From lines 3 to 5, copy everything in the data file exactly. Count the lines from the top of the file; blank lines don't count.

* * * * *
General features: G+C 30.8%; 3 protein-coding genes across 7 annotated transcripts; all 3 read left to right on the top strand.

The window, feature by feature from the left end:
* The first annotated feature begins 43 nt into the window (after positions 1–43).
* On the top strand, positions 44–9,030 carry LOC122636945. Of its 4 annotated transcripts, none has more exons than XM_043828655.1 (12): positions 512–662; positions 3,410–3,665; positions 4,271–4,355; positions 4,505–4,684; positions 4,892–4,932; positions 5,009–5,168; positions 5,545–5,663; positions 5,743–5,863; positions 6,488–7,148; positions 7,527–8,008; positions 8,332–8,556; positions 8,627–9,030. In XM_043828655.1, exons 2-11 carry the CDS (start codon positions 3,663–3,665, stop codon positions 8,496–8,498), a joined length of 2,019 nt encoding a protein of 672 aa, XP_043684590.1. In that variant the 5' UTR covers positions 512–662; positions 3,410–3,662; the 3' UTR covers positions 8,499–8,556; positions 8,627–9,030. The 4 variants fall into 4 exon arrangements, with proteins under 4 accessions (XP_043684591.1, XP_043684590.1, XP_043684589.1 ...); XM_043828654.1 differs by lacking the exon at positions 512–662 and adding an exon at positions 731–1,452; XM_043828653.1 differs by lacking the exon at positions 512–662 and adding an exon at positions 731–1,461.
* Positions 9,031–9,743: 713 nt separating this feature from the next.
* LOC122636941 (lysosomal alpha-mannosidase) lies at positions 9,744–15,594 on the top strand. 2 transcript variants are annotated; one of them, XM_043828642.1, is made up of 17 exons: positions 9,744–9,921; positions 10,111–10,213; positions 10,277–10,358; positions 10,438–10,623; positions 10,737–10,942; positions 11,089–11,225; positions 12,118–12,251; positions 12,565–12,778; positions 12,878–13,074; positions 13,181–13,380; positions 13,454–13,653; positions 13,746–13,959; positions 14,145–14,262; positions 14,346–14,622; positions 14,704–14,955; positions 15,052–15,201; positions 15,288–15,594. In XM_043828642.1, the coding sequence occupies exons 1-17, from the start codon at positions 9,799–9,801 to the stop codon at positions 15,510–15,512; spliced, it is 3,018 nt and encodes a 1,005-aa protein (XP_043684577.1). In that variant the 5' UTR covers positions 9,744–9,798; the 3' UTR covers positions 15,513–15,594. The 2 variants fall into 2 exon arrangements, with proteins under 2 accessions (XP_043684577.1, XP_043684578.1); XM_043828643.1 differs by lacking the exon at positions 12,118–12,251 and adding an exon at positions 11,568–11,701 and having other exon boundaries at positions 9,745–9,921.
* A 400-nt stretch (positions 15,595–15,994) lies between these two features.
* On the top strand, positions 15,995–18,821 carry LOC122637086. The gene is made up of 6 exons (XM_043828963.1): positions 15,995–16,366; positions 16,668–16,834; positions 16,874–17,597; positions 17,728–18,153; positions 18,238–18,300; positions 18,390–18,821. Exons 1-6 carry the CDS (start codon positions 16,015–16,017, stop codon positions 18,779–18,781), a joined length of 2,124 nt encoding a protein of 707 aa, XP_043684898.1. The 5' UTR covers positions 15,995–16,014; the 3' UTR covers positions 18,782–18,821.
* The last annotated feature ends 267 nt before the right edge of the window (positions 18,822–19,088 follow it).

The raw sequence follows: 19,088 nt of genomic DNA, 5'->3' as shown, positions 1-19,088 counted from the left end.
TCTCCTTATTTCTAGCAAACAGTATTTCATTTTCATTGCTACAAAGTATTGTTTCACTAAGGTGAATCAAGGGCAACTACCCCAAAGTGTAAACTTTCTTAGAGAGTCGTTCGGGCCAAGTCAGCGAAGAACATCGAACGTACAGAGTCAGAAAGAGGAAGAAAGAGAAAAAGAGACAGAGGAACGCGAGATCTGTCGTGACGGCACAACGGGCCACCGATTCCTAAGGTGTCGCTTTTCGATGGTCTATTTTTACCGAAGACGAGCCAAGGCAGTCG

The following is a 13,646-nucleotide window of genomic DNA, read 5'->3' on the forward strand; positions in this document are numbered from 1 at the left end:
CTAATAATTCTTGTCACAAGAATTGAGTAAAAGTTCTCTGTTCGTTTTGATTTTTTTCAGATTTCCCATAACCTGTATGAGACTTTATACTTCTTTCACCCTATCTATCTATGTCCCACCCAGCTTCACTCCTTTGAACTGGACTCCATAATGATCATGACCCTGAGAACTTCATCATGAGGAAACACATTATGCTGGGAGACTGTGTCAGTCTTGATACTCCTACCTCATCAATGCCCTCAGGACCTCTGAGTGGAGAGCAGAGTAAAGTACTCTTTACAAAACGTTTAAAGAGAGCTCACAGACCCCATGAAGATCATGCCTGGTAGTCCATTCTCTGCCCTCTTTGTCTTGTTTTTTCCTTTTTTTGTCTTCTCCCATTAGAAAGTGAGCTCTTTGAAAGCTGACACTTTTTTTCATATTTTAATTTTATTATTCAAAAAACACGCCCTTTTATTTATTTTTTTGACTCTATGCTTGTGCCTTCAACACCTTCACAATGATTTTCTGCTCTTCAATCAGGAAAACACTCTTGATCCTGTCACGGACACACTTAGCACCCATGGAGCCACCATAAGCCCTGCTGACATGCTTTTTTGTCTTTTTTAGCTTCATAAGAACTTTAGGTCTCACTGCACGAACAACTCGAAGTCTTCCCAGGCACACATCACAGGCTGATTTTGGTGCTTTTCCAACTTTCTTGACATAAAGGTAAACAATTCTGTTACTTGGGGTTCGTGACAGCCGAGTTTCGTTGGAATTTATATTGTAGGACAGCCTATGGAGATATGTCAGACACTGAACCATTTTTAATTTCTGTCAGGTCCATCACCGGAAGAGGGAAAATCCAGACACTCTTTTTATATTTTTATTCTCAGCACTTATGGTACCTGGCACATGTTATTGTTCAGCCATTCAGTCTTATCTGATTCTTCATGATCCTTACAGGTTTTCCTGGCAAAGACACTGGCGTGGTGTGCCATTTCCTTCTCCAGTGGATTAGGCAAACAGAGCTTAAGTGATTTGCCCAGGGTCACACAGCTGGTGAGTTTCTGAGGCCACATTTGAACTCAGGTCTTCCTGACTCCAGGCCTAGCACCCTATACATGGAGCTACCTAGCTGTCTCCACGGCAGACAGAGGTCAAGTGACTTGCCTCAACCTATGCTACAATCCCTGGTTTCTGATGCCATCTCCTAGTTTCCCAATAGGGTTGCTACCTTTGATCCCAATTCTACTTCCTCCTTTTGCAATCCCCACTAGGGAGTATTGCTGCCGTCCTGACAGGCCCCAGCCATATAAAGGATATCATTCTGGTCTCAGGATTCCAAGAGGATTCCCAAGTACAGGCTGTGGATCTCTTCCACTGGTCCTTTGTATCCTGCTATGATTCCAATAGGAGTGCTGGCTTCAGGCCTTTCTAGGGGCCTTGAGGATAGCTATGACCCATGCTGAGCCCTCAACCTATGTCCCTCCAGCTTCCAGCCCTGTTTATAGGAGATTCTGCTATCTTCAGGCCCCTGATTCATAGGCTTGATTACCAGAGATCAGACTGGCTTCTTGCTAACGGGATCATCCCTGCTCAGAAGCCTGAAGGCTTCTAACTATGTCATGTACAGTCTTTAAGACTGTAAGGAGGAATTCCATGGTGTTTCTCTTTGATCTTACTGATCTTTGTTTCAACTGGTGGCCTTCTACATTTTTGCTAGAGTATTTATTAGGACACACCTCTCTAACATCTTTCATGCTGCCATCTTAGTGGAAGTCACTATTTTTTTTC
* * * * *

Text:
* The first annotated feature begins 43 nt into the window (after positions 1–43).
* On the top strand, positions 44–9,030 carry LOC122636945. Of its 4 annotated transcripts, none has more exons than XM_043828655.1 (12): positions 512–662; positions 3,410–3,665; positions 4,271–4,355; positions 4,505–4,684; positions 4,892–4,932; positions 5,009–5,168; positions 5,545–5,663; positions 5,743–5,863; positions 6,488–7,148; positions 7,527–8,008; positions 8,332–8,556; positions 8,627–9,030. In XM_043828655.1, exons 2-11 carry the CDS (start codon positions 3,663–3,665, stop codon positions 8,496–8,498), a joined length of 2,019 nt encoding a protein of 672 aa, XP_043684590.1. In that variant the 5' UTR covers positions 512–662; positions 3,410–3,662; the 3' UTR covers positions 8,499–8,556; positions 8,627–9,030. The 4 variants fall into 4 exon arrangements, with proteins under 4 accessions (XP_043684591.1, XP_043684590.1, XP_043684589.1 ...); XM_043828654.1 differs by lacking the exon at positions 512–662 and adding an exon at positions 731–1,452; XM_043828653.1 differs by lacking the exon at positions 512–662 and adding an exon at positions 731–1,461.
* Positions 9,031–9,743: 713 nt separating this feature from the next.